During the coronavirus pandemic, car dealerships and auction sites closed their doors, as did all non-essential businesses.
However, while car dealerships welcomed customers back in June, it has been a little more complicated for auction sites. These auctions are key to the motor trade as it’s where many used car dealers pick up stock for their forecourts.
But with the government advising against mass gatherings, sites have remained closed with the major players moving to online. With fewer cars to choose from and dealers anticipating pent up demand releasing post-lockdown, auction sites have seen cars selling at ‘crazy’ prices.
Car Dealer magazine contacted various auction sites, who said they were reassessing the situation on a week-by-week basis, but most expected to carry on with online-only services in the near future.
G3 Remarketing told the magazine: “We’re not entirely satisfied that the safety of the team and our customers would be protected by opening the hall to a large gathering of people. We acknowledge that other centres have already opened their doors, but as the government still advises against mass events, we feel that operating a full auction and welcoming 250-plus physical buyers really doesn’t follow that advice”.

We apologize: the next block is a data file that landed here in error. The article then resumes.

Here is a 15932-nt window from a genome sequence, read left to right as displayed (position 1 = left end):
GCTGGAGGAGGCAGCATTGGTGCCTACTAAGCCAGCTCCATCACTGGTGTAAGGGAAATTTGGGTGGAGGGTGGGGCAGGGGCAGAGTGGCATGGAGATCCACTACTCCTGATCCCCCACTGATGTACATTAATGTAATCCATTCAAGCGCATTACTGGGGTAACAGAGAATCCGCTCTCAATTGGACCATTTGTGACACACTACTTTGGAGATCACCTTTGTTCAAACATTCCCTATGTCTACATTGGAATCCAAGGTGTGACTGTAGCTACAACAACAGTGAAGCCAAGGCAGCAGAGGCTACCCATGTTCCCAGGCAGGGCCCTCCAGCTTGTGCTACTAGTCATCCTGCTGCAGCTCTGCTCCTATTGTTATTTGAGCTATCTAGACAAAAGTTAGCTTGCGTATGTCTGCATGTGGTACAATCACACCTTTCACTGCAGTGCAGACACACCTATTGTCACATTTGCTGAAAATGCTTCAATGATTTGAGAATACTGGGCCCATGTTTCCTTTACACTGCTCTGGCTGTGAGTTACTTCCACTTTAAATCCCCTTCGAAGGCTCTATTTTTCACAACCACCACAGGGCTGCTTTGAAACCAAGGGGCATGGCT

However, Aston Barclay said its sites were open for ‘collection, payment and pre-viewing stock prior to sale’, but sales remain online for now.
Some auction sites have planned for reopening sites. For example, G3 Remarketing has implemented a strict one-way system through the facility, as well as marking ‘safe bidder hot spots’ where bidders can remain in view of the auctioneer while keeping socially distanced from others.
Will online-only auctions become the new normal? All the auction sites that spoke to Car Dealer magazine said no, as many buyers still prefer to inspect vehicles before bidding, particularly when it comes to older, more damaged stock.
That being said, dealers have embraced the digital platforms at their disposal, with all auction sites reporting massive increases in the number of people bidding on online lots.
Like all industries, the motor trade has undergone massive changes to stay afloat during the pandemic. Yet it seems that despite online sales booming – even before the pandemic – as life returns to normal it’s likely many buyers will prefer to see stock before buying.